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Neal Barnard, M.D. Headshot

More Drugs? How About Less Bacon?

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Seven million Britons already take cholesterol-lowering drugs, and if the government has its way, that number could double. The National Institute for Health and Care Excellence (NICE) recommends that statin drugs be prescribed to people whose risk of heart problems is only modestly elevated.

Statins lower cholesterol levels. But they also have side effects, causing liver and muscle problems, increasing the risk of type two diabetes and triggering sporadic memory problems that can sometimes be disabling.

The fact is, roughly 90% of people taking cholesterol-lowering drugs do not really need them. Their cholesterol problem is caused by the cholesterol and animal fat in the foods they eat. If they were to eliminate animal products and other fatty foods from their diets, the problem would vanish for the vast majority.

Meats - including poultry and fish - contain saturated fats that stimulate the liver to produce cholesterol. Although skinless chicken has a healthier reputation than beef, it is not actually much lower in fat. About 29% of the calories in lean beef come from fat. For skinless chicken breast, that number drops only to 23%, while beans, vegetables, fruits and grains are nearly fat-free.

A head-to-head study of a plant-based diet and a statin drug carried out by the University of Toronto showed that both lowered cholesterol levels to a similar degree in four weeks' time.

But a plant-based diet goes even further. Studies by Dr Dean Ornish and others have shown that a plant-based diet, along with a healthy lifestyle, actually reopens narrowed arteries and dramatically reduces the risk of heart attacks. And all of its "side effects" are good ones - lower bodyweight, lower blood pressure and lower risk of diabetes - changes that add an extra layer of protection for the heart.

But pushing statins - as practiced by doctors and eagerly accepted by many patients - ignores unhealthy habits and uses drugs as a stop-gap measure.

Aside from the side effects of medications, overprescribing depletes health-care revenues that are needed elsewhere. Need an X-ray for your broken shoulder? Or perhaps an MRI to evaluate worrisome brain symptoms? It's harder to afford these things when the money has all been spent on statin drugs - which would not be necessary if people got the animal products off their plates.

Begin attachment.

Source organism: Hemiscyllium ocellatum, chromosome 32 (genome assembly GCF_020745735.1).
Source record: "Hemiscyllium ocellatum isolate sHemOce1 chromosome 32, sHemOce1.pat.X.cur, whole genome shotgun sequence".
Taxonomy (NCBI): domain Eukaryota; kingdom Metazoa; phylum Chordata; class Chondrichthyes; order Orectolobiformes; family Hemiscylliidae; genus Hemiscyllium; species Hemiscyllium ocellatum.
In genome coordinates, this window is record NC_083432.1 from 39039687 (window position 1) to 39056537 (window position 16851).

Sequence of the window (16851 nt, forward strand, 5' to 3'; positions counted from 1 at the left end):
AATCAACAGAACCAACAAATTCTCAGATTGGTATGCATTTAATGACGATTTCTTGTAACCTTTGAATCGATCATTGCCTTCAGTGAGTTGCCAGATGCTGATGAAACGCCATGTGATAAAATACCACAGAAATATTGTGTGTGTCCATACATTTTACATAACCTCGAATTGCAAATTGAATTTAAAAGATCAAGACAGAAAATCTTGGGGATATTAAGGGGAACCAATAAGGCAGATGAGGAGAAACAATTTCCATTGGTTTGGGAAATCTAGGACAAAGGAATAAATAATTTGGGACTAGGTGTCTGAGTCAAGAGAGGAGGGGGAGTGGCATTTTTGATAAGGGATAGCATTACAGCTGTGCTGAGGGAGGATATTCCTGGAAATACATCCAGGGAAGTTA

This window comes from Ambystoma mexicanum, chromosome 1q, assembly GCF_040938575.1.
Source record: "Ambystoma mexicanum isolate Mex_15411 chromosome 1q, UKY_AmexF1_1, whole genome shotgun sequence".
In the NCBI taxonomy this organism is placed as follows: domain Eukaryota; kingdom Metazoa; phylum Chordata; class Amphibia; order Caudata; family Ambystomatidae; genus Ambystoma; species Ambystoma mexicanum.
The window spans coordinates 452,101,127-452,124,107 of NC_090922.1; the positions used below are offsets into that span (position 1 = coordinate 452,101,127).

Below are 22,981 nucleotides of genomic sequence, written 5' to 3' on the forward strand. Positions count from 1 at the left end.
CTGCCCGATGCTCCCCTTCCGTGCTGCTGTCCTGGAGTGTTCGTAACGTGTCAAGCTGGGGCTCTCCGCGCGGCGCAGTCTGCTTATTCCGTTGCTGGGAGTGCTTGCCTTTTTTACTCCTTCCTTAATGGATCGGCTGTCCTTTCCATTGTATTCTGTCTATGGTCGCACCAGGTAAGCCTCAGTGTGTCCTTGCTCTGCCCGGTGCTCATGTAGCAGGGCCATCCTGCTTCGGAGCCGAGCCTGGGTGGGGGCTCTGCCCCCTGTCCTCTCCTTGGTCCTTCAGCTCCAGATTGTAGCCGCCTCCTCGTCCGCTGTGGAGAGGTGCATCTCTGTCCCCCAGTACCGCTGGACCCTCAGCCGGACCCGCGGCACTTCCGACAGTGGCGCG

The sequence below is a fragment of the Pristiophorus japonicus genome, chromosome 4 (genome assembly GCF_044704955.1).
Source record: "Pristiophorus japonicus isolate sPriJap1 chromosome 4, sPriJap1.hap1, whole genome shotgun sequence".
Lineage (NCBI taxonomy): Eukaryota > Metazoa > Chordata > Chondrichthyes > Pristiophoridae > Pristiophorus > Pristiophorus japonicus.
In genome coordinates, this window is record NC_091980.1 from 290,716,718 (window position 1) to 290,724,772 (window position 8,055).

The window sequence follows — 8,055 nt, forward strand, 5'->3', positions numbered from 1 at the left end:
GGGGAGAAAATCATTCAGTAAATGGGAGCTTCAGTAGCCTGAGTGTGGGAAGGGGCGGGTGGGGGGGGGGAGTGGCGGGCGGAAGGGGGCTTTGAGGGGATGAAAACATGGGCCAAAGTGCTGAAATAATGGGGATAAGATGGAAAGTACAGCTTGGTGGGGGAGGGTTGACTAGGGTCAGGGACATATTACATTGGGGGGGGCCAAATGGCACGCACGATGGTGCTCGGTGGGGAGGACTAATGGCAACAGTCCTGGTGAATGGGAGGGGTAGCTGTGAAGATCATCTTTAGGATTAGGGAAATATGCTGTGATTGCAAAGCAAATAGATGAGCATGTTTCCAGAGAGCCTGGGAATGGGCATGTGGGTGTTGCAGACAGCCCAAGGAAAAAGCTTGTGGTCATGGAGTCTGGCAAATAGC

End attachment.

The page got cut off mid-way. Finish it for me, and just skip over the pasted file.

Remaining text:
If we take care of our health by avoiding animal products, we can let the health-care system deal with those conditions for which drugs and doctors are really necessary.

Even though changing harmful eating habits may seem a hard pill to swallow at first, it's important that people hear the facts. Teaching children to become addicted to chicken and beef means we are fast becoming a nation of Billy Bunters wobbling our way towards the coronary care ward, something that can be avoided when parents adopt smarter food choices.

Overweight children tend to become overweight adults, at risk for heart disease and all the other ailments stemming from extra pounds. Children as young as three are showing signs of clogged arteries, and paediatricians are reporting an alarming increase in the number of children with type two diabetes as well. As more patients undergo expensive operations and are prescribed cholesterol-lowering statin drugs, the resulting financial burden could pose an enormous challenge to the health service.

Can a crisis be averted? I believe it's possible, but only if all of us - from political leaders to the voters who elect them - take decisive action. Better eating habits and a more active lifestyle are critical. Eliminating meat from all of our diets and replacing it with wholesome plant-based foods would go a long way toward boosting the health of the nation.

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